Eric Hosmer wins his fourth Gold Glove Award over Boston’s Mitch Moreland and Cleveland’s Carlos Santana. Only eight first basemen in history have won more Gold Gloves - Keith Hernandez, Don Mattingly, George Scott, Vic Power, Bill White, Wes Parker, J.T. Snow, and Mark Teixeira. The metrics were still not kind to Hosmer, although there may be reasons why he doesn’t fare well in the stats.
Alex Gordon won his fifth Gold Glove, his first since 2014. Only Frank White has won more Gold Gloves in franchise history. Gordon may have disappointed with the bat this year, but he still made outstanding plays all year and led all left fielders in Defensive Runs Above Average. The other finalists were Yankees outfielder Brett Gardner and Justin Upton, who spent time with the Tigers and Angels.
Salvador Perez lost out on the Gold Glove to Angels catcher Martin Maldonado. Perez had the worst caught-stealing numbers of his career, although a lot of that was probably due to Jason Hammel joining the rotation, and the loss of Yordano Ventura, one of the best pitchers at thwarting base-stealers. Maldonado is cited as a plus pitch-framer and is the first catcher other than Salvy to win the award since Matt Wieters in 2012.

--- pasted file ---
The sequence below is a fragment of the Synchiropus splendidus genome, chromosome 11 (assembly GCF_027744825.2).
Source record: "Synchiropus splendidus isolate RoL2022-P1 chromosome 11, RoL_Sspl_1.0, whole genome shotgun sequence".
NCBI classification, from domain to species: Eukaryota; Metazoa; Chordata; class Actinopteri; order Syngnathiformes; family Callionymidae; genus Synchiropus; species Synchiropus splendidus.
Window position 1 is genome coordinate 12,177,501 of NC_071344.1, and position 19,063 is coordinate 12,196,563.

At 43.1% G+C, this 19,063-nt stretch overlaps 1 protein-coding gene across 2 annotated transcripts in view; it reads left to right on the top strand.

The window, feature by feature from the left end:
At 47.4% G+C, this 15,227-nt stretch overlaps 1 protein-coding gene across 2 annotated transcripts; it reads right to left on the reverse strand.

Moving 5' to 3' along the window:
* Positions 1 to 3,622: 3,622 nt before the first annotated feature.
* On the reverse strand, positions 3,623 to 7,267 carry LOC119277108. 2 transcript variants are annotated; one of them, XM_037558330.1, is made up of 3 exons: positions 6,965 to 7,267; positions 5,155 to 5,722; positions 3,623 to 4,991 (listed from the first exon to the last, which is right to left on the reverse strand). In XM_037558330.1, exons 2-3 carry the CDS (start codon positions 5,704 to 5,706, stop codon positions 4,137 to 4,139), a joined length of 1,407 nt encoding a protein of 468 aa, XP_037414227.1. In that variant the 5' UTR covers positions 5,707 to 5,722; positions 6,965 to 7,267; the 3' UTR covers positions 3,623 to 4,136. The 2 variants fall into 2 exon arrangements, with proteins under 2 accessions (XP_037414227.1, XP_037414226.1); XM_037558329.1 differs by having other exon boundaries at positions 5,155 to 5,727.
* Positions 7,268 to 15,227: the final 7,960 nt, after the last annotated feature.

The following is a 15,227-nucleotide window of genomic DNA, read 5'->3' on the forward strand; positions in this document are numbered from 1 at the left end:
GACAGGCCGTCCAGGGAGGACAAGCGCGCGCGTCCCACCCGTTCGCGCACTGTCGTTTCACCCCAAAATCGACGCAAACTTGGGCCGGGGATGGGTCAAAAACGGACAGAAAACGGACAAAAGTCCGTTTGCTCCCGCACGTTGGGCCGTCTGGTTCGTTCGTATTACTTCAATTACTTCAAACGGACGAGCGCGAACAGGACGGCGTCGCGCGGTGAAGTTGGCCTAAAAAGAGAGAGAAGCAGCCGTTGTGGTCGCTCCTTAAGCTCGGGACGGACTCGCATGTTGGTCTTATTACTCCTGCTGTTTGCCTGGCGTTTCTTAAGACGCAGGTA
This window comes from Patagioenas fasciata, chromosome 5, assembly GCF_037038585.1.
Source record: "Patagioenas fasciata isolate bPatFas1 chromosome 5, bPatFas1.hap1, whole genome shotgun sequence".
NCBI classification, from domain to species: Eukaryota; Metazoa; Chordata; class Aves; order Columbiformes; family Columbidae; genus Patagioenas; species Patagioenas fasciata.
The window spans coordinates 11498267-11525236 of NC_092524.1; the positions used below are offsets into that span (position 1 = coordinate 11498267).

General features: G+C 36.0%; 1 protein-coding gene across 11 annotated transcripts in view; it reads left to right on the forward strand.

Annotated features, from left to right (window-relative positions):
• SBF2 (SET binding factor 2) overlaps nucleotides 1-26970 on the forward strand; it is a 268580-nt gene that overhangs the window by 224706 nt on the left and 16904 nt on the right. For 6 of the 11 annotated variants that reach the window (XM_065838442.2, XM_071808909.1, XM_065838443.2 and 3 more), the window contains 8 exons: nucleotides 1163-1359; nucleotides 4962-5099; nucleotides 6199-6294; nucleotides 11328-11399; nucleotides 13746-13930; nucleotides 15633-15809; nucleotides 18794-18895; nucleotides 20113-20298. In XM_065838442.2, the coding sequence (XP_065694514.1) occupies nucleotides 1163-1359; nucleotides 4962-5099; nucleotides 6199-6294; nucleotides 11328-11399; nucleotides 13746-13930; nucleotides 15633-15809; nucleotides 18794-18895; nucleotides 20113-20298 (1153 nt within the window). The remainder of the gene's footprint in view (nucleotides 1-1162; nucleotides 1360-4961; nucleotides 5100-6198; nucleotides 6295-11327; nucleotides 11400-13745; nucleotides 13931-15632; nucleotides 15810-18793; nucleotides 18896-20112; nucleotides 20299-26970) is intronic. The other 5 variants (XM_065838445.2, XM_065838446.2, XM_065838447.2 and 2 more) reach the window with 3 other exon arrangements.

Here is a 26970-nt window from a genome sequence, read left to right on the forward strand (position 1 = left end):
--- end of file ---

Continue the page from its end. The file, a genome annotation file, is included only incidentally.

Lorenzo Cain also lost out to Byron Buxton, as many expected. Cain was a finalist for the first time since 2013, but Buxton was outstanding in the field by many metrics and by the eye-test.
The Royals’ 14 Gold Gloves since 2011 are the most of any MLB team in that span.— Tom Martin (@TomKCTV5) November 8, 2017
The Gold Glove Awards were determined by voting by managers and coaches around baseball who were prohibited from voting from their own players. Those votes are combined with the SABR Defensive Index to come up with the winners.